Four Grandfathers and a Guy Named Basil

Pop Quiz.  Question 1: Name the man depicted on a bottle of Old Grand-Dad.   Answer: Basil Hayden.  Question 2:  Have a pour of Basil Hayden’s and tell me the difference between it and Old Grand-Dad.  Answer:  $20.  Ok, to be fair, $20 and maybe a year or two of age.

Old Grand Dad Bourbon was established in 1882 and is one of several historic “Old” brands still produced today.  The brand originated in Kentucky by distiller Raymond B. Hayden, who named his new bourbon product “Old Grand-Dad” after his grandfather, Basil Hayden, Sr., a former distiller himself.  The story goes that Basil Hayden, Sr. began distilling a recipe of whiskey dating back to 1796, and that product, then the Old Grand-Dad product itself after 1882, has been in production ever since.  Today’s brand carries the 1882 origination date on its label, along with a portrait of Basil Hayden, Sr. himself.

Old Grand-Dad is owned by Jim Beam (since 1987).  Shortly after its acquisition, Beam began production of a higher-end product called Basil Hayden’s, part of Beam’s “small batch” series of bourbons.  Both Basil Hayden’s and the Old Grand-Dad products are produced using Jim Beam’s “high-rye” mashbill, consisting of 63% corn, 27% rye, and 10% barley.

Old Grand-Dad has never carried an age statement.  Conversely, Basil Hayden’s once carried an 8-year age statement, which was dropped in 2012. Today, it is believed that Basil Hayden’s is likely around six years old.   Old Grand-Dad Bottled-in-Bond must be at least four years by law (read more about the Bottled In Bond Act here), and distilled during one season (so it practically can’t be blended with anything much older, although it all may very well be in the 5-6 year age range).  The remainder of the Old Grand-Dad products are “straight” bourbons (read more about the legal requirements of straight bourbon here), and therefore by law must be four years or greater as they don’t carry age statements.  It is believed that all Old Grand-Dad comes out of the barrel the same (probably 4-6 years), and is simply blended and proofed down to the various offerings:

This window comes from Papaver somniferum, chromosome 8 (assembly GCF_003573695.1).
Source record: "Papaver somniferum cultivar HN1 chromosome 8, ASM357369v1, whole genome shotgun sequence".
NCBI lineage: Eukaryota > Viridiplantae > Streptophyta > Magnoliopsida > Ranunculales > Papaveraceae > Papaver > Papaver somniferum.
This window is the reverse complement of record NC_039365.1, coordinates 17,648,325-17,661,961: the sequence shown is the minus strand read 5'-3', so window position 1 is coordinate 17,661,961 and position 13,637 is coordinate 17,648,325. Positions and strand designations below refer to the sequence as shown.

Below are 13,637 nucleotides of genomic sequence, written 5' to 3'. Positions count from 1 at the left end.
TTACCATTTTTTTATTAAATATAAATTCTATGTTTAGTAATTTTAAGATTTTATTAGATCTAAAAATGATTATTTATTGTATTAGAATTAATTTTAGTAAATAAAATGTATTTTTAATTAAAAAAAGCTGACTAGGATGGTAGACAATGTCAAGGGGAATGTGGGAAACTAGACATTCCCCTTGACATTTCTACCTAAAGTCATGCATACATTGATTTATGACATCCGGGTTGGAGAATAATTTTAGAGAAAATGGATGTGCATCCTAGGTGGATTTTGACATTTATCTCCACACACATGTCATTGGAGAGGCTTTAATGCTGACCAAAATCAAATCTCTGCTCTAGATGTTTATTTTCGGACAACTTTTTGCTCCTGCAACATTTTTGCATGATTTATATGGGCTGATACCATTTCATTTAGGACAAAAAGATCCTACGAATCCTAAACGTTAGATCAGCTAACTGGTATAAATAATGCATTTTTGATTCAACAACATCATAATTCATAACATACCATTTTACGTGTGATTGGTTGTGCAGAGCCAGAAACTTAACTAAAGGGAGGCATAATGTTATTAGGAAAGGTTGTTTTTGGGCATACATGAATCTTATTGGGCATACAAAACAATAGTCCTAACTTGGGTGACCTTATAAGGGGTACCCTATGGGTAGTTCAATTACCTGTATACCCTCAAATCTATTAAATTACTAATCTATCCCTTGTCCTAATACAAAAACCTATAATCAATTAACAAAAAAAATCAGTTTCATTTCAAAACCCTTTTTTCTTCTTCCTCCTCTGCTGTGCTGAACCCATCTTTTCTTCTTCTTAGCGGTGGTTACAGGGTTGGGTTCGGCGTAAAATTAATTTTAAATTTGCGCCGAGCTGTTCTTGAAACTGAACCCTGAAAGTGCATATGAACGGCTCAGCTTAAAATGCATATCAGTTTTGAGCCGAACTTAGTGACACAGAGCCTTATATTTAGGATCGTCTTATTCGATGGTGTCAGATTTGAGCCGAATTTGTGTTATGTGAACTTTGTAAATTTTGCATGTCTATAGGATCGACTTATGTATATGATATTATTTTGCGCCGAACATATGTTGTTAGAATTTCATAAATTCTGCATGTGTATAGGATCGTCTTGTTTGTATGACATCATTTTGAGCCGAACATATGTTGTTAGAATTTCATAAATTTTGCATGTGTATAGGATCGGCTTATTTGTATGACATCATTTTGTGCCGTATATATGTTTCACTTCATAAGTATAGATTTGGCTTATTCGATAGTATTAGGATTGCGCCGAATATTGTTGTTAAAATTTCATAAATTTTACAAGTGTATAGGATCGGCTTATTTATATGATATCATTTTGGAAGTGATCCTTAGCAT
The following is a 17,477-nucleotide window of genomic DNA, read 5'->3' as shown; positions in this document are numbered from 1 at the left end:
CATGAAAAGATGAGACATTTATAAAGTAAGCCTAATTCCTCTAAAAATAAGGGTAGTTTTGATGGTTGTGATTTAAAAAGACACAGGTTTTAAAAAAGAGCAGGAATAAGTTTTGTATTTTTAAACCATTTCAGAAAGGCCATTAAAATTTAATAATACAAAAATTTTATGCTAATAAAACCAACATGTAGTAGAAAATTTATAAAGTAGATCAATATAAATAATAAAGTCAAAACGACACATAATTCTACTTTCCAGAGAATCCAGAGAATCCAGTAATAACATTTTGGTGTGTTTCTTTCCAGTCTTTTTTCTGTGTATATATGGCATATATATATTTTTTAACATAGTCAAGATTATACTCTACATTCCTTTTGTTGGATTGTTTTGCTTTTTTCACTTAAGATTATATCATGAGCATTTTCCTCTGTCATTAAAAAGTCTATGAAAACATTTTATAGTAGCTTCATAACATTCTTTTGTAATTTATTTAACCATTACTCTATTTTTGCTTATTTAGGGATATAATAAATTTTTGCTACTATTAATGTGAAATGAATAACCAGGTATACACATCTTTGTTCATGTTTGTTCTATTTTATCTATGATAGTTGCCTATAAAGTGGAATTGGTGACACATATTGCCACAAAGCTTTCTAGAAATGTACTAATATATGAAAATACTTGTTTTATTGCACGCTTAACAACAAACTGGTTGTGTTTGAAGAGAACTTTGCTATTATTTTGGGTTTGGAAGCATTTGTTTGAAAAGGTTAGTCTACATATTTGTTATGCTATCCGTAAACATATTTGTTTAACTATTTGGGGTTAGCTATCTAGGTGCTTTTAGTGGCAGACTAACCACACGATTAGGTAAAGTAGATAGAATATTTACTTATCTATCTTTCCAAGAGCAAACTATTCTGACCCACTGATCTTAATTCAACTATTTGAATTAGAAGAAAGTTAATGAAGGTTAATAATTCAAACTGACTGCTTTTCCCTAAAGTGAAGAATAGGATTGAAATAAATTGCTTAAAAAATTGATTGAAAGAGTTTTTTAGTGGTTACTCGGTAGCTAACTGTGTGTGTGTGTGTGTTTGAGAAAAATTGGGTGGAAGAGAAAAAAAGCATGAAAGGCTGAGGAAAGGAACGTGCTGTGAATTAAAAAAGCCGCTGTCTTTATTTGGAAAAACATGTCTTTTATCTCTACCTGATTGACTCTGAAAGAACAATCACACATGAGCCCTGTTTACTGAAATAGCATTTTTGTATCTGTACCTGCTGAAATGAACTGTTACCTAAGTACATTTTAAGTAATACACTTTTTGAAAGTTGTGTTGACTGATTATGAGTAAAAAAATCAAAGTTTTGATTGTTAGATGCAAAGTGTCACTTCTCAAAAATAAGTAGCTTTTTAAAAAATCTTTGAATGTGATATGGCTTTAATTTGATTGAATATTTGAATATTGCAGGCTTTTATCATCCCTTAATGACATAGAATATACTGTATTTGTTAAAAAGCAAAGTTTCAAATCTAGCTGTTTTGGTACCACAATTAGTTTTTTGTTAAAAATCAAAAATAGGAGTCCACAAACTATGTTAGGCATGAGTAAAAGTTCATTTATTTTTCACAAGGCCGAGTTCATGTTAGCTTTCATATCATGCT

Old Grand-Dad 80 Proof

Old Grand-Dad 86 Proof – discontinued in 2013.

Old Grand-Dad Bottled-in-Bond

Old Grand-Dad 114

Basil Hayden’s is bottled at 80 proof.

What does this all mean?  Well, Jim Beam won’t fully disclose, but likely all the Old Grand-Dad/Basil Hayden line are very, very closely related.  How closely only a tasting will reveal.

For this tasting, I’ll spend two nights.  The first night I’ll sample each of the bottles in order of proof, with the Basil Hayden’s to follow the 80 proof Old Grand-Dad.  The purpose of this night will be try to best capture the characteristics of each, without regard to determining the “value” of Basil Hayden’s over the Old Grand-Dad line.  The second night I’ll sample each of these bourbons blind.  Here, I hope to provide some guidance on the value of each.  My results follow.

Tasting No. 1 – The non-blind lineup.

Old Grand-Dad 80 Proof:


Nose:  Beam peanut funk right off, followed by vanilla, fruit/citrus, and caramel corn sweetness, a bit of rye spice and some new oak.